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Exclusive: GDRs in alleged fraud
05 June 2014
Gaps between regulatory jurisdictions have allowed depositary receipts to become used in alleged fraud, market abuse and money laundering. Anna Reitman investigates
Depositary receipts (DRs) are increasingly being identified by
regulators as instruments used in fraud and money laundering,
but the international nature of these types of certificates
makes enforcement complicated.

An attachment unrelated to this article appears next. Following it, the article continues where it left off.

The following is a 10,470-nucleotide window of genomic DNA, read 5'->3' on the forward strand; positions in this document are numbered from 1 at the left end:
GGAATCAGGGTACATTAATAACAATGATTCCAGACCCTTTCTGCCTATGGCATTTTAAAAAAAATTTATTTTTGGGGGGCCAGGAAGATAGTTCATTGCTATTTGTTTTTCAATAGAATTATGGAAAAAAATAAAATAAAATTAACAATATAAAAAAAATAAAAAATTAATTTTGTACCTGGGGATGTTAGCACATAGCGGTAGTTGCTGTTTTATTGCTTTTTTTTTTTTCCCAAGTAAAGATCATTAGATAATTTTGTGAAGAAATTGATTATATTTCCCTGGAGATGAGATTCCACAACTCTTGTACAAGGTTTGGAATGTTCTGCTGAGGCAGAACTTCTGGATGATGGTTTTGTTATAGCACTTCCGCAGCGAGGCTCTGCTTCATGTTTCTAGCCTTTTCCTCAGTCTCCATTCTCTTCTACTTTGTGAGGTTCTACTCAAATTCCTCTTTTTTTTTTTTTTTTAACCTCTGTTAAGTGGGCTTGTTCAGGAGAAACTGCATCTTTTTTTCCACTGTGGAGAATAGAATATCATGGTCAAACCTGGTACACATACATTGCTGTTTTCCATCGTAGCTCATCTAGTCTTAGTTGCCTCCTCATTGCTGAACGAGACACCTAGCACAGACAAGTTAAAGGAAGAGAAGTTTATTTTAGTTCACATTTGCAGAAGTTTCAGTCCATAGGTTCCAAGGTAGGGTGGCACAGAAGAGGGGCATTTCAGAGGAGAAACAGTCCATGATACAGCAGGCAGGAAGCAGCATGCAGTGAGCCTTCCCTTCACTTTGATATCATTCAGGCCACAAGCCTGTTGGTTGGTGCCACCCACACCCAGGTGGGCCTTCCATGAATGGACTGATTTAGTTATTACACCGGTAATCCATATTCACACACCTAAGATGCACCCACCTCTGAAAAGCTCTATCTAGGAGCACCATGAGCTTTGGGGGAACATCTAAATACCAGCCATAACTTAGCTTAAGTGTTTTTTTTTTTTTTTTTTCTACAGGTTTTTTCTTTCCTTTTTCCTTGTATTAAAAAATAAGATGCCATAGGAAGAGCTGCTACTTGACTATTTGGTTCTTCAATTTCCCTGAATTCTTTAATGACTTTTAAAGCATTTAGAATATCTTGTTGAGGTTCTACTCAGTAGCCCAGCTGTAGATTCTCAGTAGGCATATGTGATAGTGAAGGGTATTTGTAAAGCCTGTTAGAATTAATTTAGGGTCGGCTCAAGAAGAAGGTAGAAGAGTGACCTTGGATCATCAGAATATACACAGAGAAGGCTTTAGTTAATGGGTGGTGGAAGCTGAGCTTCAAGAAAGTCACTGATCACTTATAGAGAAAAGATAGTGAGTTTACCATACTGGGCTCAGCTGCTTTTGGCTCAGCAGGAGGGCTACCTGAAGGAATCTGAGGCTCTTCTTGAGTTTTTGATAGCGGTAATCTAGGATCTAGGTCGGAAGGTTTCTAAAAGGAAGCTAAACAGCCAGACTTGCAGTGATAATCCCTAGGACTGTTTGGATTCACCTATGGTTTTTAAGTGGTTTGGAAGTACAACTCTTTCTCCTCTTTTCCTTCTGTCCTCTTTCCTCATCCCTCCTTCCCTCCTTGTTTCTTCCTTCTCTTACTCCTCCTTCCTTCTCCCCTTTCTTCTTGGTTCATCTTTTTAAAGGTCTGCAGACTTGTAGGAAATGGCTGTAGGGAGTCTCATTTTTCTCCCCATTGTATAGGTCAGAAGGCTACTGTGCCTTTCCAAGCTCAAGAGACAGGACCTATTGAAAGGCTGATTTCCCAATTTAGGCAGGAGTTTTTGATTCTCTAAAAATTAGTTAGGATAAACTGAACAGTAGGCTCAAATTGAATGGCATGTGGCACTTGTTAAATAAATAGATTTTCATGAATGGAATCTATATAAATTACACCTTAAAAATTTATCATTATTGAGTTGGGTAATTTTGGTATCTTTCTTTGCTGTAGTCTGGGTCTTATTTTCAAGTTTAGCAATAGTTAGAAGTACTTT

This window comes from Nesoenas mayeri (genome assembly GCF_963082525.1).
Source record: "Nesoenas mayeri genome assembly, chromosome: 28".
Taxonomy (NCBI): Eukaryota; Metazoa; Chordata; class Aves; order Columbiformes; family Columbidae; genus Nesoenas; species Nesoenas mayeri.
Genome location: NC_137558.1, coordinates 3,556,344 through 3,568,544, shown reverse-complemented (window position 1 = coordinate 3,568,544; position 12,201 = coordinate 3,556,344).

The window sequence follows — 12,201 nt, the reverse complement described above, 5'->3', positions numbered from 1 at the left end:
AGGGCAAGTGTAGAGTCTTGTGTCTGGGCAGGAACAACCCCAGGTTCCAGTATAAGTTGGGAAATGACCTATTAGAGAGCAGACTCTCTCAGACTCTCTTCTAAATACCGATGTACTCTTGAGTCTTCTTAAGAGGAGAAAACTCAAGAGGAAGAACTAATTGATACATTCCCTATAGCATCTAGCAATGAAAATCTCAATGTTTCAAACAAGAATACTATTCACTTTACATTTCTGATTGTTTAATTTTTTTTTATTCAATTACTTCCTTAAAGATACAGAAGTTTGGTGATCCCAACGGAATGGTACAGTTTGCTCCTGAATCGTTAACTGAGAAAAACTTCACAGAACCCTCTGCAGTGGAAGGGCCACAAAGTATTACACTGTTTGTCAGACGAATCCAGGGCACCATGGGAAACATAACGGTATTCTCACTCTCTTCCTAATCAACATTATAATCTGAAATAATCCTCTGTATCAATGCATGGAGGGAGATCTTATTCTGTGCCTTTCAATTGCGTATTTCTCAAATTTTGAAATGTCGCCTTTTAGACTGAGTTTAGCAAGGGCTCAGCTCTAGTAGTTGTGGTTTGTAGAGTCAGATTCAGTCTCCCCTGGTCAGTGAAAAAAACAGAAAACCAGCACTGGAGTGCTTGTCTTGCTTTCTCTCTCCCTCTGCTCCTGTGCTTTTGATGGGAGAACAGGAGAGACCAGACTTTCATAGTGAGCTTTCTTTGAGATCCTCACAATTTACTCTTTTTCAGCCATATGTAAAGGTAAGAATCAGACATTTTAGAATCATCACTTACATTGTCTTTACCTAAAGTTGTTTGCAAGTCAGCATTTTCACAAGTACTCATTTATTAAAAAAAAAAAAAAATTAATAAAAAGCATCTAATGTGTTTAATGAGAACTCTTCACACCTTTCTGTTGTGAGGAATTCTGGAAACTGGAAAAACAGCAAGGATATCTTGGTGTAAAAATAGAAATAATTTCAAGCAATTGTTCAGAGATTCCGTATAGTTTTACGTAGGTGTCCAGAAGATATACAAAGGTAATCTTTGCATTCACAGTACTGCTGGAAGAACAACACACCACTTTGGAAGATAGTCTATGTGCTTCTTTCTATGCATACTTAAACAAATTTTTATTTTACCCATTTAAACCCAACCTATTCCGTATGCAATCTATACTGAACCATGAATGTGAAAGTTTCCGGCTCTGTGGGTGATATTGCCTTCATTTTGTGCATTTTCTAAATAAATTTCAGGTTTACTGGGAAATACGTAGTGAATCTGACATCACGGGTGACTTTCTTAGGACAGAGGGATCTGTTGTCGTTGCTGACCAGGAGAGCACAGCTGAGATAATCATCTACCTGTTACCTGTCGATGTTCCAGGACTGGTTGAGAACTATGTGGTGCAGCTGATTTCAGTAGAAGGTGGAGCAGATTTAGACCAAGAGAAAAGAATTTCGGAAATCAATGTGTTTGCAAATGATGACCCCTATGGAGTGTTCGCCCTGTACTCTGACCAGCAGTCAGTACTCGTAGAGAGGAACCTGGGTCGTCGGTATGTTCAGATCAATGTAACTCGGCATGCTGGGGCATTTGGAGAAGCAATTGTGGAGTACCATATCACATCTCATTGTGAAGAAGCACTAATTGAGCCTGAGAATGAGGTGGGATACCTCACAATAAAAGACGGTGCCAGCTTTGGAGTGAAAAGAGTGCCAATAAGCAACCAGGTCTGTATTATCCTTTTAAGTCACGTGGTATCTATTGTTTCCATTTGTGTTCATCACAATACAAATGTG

DRs are financial instruments that can be thought of as the
estranged twin of ordinary shares. Known as American depositary
receipts (ADRs) in the US, ADRs are a type of security that
allow shares of a foreign firm to be traded in US dollars on US
Global depositary receipts (GDRs), as they are known elsewhere,
replicate the function in other markets. Such products have
real benefits - they are designed to provide investors with an
easy and cost-effective way to buy shares in a foreign company
and save money by reducing administration costs and avoiding
foreign taxes. Meanwhile, foreign companies benefit because
they get access to wealthy investors in developed markets.
DRs are traded primarily on markets in Luxembourg,
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